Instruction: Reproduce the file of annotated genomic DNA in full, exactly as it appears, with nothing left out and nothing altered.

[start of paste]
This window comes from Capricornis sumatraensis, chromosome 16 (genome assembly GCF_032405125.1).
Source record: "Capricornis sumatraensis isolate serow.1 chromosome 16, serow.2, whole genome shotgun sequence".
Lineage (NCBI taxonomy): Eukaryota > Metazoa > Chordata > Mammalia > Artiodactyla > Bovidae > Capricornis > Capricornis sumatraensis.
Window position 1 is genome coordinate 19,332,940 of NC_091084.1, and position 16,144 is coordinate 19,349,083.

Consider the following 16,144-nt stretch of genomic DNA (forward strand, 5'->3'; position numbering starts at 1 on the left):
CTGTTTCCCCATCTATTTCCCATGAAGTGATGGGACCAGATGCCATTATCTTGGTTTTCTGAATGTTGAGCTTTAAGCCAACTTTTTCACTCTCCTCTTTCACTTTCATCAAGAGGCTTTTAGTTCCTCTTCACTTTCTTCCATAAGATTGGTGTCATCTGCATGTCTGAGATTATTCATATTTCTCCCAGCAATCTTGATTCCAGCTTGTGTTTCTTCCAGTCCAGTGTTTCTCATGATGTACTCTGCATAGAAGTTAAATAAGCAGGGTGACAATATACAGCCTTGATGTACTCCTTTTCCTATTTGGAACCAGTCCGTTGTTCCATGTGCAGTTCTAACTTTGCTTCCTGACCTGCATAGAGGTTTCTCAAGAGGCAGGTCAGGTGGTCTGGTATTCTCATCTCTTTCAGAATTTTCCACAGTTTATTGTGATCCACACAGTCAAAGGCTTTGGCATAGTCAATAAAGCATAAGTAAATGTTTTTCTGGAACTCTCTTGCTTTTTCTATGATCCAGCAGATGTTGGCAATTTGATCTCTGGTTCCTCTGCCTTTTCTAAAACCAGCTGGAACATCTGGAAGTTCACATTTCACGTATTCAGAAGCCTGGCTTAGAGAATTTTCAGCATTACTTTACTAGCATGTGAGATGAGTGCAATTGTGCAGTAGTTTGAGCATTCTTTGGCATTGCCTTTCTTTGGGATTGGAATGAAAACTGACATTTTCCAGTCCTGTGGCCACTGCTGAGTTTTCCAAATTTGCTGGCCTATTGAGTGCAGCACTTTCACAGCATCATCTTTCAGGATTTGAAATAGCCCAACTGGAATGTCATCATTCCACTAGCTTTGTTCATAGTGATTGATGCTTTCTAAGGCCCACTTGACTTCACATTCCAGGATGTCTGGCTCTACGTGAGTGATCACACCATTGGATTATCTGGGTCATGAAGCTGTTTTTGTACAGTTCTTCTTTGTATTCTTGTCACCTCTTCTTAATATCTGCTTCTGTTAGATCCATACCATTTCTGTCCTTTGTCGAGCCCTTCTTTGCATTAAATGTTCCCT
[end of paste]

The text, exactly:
This window comes from Capricornis sumatraensis, chromosome 16 (genome assembly GCF_032405125.1).
Source record: "Capricornis sumatraensis isolate serow.1 chromosome 16, serow.2, whole genome shotgun sequence".
Lineage (NCBI taxonomy): Eukaryota > Metazoa > Chordata > Mammalia > Artiodactyla > Bovidae > Capricornis > Capricornis sumatraensis.
Window position 1 is genome coordinate 19,332,940 of NC_091084.1, and position 16,144 is coordinate 19,349,083.

Consider the following 16,144-nt stretch of genomic DNA (forward strand, 5'->3'; position numbering starts at 1 on the left):
CTGTTTCCCCATCTATTTCCCATGAAGTGATGGGACCAGATGCCATTATCTTGGTTTTCTGAATGTTGAGCTTTAAGCCAACTTTTTCACTCTCCTCTTTCACTTTCATCAAGAGGCTTTTAGTTCCTCTTCACTTTCTTCCATAAGATTGGTGTCATCTGCATGTCTGAGATTATTCATATTTCTCCCAGCAATCTTGATTCCAGCTTGTGTTTCTTCCAGTCCAGTGTTTCTCATGATGTACTCTGCATAGAAGTTAAATAAGCAGGGTGACAATATACAGCCTTGATGTACTCCTTTTCCTATTTGGAACCAGTCCGTTGTTCCATGTGCAGTTCTAACTTTGCTTCCTGACCTGCATAGAGGTTTCTCAAGAGGCAGGTCAGGTGGTCTGGTATTCTCATCTCTTTCAGAATTTTCCACAGTTTATTGTGATCCACACAGTCAAAGGCTTTGGCATAGTCAATAAAGCATAAGTAAATGTTTTTCTGGAACTCTCTTGCTTTTTCTATGATCCAGCAGATGTTGGCAATTTGATCTCTGGTTCCTCTGCCTTTTCTAAAACCAGCTGGAACATCTGGAAGTTCACATTTCACGTATTCAGAAGCCTGGCTTAGAGAATTTTCAGCATTACTTTACTAGCATGTGAGATGAGTGCAATTGTGCAGTAGTTTGAGCATTCTTTGGCATTGCCTTTCTTTGGGATTGGAATGAAAACTGACATTTTCCAGTCCTGTGGCCACTGCTGAGTTTTCCAAATTTGCTGGCCTATTGAGTGCAGCACTTTCACAGCATCATCTTTCAGGATTTGAAATAGCCCAACTGGAATGTCATCATTCCACTAGCTTTGTTCATAGTGATTGATGCTTTCTAAGGCCCACTTGACTTCACATTCCAGGATGTCTGGCTCTACGTGAGTGATCACACCATTGGATTATCTGGGTCATGAAGCTGTTTTTGTACAGTTCTTCTTTGTATTCTTGTCACCTCTTCTTAATATCTGCTTCTGTTAGATCCATACCATTTCTGTCCTTTGTCGAGCCCTTCTTTGCATTAAATGTTCCCT